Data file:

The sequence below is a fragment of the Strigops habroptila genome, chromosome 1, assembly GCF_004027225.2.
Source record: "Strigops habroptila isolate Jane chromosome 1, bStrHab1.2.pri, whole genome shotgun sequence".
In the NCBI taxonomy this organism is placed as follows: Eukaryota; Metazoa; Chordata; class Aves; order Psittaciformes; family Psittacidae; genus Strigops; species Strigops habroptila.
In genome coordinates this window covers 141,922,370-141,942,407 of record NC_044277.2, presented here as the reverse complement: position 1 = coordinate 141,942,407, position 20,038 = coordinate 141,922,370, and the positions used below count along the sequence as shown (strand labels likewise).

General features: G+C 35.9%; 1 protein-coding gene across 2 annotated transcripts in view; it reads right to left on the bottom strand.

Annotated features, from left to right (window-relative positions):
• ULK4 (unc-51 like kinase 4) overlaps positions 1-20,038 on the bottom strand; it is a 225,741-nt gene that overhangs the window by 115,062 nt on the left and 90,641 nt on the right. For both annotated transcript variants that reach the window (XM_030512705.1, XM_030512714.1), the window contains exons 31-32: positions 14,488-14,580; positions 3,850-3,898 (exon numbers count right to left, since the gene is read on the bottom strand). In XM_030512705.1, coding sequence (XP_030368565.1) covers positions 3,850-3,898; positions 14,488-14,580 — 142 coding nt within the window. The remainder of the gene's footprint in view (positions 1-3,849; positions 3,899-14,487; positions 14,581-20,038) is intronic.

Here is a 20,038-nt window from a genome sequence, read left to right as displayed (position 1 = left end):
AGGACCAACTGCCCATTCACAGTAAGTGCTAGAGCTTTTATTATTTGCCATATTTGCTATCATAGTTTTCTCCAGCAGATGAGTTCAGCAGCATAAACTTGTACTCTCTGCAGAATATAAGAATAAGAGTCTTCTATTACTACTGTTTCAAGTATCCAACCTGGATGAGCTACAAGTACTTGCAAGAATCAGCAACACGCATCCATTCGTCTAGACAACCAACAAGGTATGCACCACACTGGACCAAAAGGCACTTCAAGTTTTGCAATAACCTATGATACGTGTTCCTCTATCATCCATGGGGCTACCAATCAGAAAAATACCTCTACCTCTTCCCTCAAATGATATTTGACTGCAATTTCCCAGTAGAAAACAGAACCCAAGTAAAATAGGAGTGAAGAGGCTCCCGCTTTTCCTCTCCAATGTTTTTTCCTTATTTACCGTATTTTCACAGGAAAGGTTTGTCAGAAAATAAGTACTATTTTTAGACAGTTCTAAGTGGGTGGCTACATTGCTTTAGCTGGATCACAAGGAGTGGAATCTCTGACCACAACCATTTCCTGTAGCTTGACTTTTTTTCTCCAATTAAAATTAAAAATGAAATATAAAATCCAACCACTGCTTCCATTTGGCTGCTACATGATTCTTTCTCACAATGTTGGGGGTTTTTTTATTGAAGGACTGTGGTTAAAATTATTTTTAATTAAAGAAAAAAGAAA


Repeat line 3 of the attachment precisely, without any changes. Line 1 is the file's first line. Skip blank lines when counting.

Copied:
In the NCBI taxonomy this organism is placed as follows: Eukaryota; Metazoa; Chordata; class Aves; order Psittaciformes; family Psittacidae; genus Strigops; species Strigops habroptila.